The 'Reality' Video Game of War: Loose Reflections on the Invasion of Hope

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I stand in a dumbfounded and overwhelmed state of awe at how the "shock and awe" campaign was announced and hyped with its military-esque sound track, catchy sound-bites, and a general feeling of "hurry back from the break to witness the largest, most exciting bombing campaign ever."

Arturo Aldama

Issue #63, April 2003


Shocked and Awed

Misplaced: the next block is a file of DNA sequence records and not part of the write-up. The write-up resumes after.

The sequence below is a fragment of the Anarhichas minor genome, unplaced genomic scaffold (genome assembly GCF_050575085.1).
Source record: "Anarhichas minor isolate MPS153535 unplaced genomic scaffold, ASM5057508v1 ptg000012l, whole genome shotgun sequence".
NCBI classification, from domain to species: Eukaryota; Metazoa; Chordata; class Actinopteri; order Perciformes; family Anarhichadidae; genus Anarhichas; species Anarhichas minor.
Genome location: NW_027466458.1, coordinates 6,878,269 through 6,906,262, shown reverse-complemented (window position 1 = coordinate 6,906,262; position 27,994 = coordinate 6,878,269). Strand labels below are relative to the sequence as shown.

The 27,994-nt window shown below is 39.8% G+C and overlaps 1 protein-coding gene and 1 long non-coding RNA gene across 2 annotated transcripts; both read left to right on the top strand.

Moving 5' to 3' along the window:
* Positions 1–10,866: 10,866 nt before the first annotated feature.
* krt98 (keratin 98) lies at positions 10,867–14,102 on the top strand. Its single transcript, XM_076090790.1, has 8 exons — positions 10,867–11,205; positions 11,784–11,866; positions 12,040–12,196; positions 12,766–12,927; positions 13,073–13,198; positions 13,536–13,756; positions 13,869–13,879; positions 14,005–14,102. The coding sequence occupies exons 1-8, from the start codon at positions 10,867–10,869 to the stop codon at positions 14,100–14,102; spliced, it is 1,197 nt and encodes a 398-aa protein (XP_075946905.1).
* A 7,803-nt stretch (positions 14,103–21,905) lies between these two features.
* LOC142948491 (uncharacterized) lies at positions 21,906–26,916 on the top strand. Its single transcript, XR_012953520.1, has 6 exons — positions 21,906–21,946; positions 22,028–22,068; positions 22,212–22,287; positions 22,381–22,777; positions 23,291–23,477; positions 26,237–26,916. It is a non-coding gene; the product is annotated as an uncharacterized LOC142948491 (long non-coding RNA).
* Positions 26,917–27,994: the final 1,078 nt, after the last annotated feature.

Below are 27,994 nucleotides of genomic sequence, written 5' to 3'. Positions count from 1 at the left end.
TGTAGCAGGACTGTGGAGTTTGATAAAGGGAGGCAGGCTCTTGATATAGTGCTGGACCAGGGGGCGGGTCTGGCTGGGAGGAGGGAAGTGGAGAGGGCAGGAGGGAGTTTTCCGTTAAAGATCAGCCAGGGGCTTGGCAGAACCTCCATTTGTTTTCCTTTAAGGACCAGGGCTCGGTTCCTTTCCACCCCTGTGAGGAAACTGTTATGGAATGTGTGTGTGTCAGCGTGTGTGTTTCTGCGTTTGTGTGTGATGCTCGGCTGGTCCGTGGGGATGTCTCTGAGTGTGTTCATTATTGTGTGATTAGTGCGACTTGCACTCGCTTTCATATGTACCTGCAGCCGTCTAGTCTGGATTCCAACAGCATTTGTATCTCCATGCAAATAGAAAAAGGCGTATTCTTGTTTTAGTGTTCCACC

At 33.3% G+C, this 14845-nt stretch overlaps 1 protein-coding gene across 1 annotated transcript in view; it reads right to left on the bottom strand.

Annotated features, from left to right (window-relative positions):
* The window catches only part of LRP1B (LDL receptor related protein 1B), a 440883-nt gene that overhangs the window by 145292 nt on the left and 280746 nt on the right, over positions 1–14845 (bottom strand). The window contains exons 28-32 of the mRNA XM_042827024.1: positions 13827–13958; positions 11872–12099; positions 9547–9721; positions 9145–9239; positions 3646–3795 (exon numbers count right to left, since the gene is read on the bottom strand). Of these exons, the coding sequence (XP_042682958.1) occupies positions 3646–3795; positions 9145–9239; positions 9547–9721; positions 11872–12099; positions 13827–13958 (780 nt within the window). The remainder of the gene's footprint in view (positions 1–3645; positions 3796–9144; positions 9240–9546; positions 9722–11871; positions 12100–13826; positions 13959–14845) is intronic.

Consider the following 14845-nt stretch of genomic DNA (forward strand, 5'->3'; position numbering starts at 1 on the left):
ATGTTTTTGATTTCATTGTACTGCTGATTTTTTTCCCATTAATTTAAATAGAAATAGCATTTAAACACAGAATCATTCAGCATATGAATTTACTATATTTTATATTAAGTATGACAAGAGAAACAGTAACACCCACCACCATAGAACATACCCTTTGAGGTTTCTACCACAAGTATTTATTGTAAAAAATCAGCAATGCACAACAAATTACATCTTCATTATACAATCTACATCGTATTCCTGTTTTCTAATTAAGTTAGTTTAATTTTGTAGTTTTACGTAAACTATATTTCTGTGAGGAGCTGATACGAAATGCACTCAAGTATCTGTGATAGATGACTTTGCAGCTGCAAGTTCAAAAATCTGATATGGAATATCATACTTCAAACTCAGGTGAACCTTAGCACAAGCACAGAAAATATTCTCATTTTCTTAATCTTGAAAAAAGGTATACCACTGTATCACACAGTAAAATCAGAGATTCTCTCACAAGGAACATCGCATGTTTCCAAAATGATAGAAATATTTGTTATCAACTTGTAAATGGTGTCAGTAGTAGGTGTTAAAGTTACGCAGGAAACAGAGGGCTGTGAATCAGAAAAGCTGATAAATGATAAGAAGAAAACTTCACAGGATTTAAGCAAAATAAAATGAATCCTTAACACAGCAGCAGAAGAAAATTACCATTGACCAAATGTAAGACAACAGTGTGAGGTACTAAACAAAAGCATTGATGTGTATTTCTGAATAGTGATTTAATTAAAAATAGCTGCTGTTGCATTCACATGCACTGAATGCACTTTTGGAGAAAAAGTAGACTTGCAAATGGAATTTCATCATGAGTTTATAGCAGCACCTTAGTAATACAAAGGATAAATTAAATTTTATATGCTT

What follows are series of feelings, questions, and observations in response to yet another US-led invasion with the hopes of breaking the sense of isolation, cynicism and futility that has been imposed on me — and I imagine others — who resist the onslaught of real, virtual, and media war. In doing so I want to look at the attempts by the state and by corporate-driven media to manipulate and coerce its body politic into becoming docile entertainment consumers of US military hegemony. I witness, I act, I write, and I feel outraged, sad, disgusted as I resist being bludgeoned by the mainstream media's marketing of the invasion of Irak (Spanish spelling). I stand in a dumbfounded and overwhelmed state of awe at how the "shock and awe" campaign was announced and hyped with its military-esque sound track, catchy sound-bites, and a general feeling of "hurry back from the break to witness the largest, most exciting bombing campaign ever."